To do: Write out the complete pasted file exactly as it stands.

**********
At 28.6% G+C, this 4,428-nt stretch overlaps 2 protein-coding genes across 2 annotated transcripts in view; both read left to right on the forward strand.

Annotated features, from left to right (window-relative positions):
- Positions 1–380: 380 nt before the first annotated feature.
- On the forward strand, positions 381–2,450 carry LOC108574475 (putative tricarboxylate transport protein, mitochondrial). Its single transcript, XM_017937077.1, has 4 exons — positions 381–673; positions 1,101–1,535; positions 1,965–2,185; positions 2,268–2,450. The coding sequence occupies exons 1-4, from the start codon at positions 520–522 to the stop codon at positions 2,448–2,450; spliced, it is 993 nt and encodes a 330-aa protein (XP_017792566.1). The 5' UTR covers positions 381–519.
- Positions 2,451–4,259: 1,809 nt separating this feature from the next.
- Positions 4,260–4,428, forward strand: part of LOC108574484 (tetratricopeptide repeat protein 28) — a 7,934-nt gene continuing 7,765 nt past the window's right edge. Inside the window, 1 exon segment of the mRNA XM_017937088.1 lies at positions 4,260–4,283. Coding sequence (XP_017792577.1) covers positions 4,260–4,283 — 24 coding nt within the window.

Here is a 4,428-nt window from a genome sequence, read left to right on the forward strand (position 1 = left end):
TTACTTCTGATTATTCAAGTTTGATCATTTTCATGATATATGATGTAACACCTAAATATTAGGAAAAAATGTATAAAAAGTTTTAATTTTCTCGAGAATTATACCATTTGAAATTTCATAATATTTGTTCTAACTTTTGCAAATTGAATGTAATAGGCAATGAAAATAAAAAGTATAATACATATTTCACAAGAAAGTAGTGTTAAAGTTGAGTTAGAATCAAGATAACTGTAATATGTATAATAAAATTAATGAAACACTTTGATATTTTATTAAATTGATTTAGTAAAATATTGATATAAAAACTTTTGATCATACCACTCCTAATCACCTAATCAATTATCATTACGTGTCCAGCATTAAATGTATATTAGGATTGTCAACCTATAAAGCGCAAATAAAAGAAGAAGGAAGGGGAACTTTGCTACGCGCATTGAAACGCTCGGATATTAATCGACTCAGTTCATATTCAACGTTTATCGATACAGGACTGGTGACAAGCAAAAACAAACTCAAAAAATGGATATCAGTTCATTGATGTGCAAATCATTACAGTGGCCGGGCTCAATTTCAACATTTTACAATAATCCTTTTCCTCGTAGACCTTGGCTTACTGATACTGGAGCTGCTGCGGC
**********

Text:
At 28.6% G+C, this 4,428-nt stretch overlaps 2 protein-coding genes across 2 annotated transcripts in view; both read left to right on the forward strand.

Annotated features, from left to right (window-relative positions):
- Positions 1–380: 380 nt before the first annotated feature.
- On the forward strand, positions 381–2,450 carry LOC108574475 (putative tricarboxylate transport protein, mitochondrial). Its single transcript, XM_017937077.1, has 4 exons — positions 381–673; positions 1,101–1,535; positions 1,965–2,185; positions 2,268–2,450. The coding sequence occupies exons 1-4, from the start codon at positions 520–522 to the stop codon at positions 2,448–2,450; spliced, it is 993 nt and encodes a 330-aa protein (XP_017792566.1). The 5' UTR covers positions 381–519.
- Positions 2,451–4,259: 1,809 nt separating this feature from the next.
- Positions 4,260–4,428, forward strand: part of LOC108574484 (tetratricopeptide repeat protein 28) — a 7,934-nt gene continuing 7,765 nt past the window's right edge. Inside the window, 1 exon segment of the mRNA XM_017937088.1 lies at positions 4,260–4,283. Coding sequence (XP_017792577.1) covers positions 4,260–4,283 — 24 coding nt within the window.

Here is a 4,428-nt window from a genome sequence, read left to right on the forward strand (position 1 = left end):
TTACTTCTGATTATTCAAGTTTGATCATTTTCATGATATATGATGTAACACCTAAATATTAGGAAAAAATGTATAAAAAGTTTTAATTTTCTCGAGAATTATACCATTTGAAATTTCATAATATTTGTTCTAACTTTTGCAAATTGAATGTAATAGGCAATGAAAATAAAAAGTATAATACATATTTCACAAGAAAGTAGTGTTAAAGTTGAGTTAGAATCAAGATAACTGTAATATGTATAATAAAATTAATGAAACACTTTGATATTTTATTAAATTGATTTAGTAAAATATTGATATAAAAACTTTTGATCATACCACTCCTAATCACCTAATCAATTATCATTACGTGTCCAGCATTAAATGTATATTAGGATTGTCAACCTATAAAGCGCAAATAAAAGAAGAAGGAAGGGGAACTTTGCTACGCGCATTGAAACGCTCGGATATTAATCGACTCAGTTCATATTCAACGTTTATCGATACAGGACTGGTGACAAGCAAAAACAAACTCAAAAAATGGATATCAGTTCATTGATGTGCAAATCATTACAGTGGCCGGGCTCAATTTCAACATTTTACAATAATCCTTTTCCTCGTAGACCTTGGCTTACTGATACTGGAGCTGCTGCGGC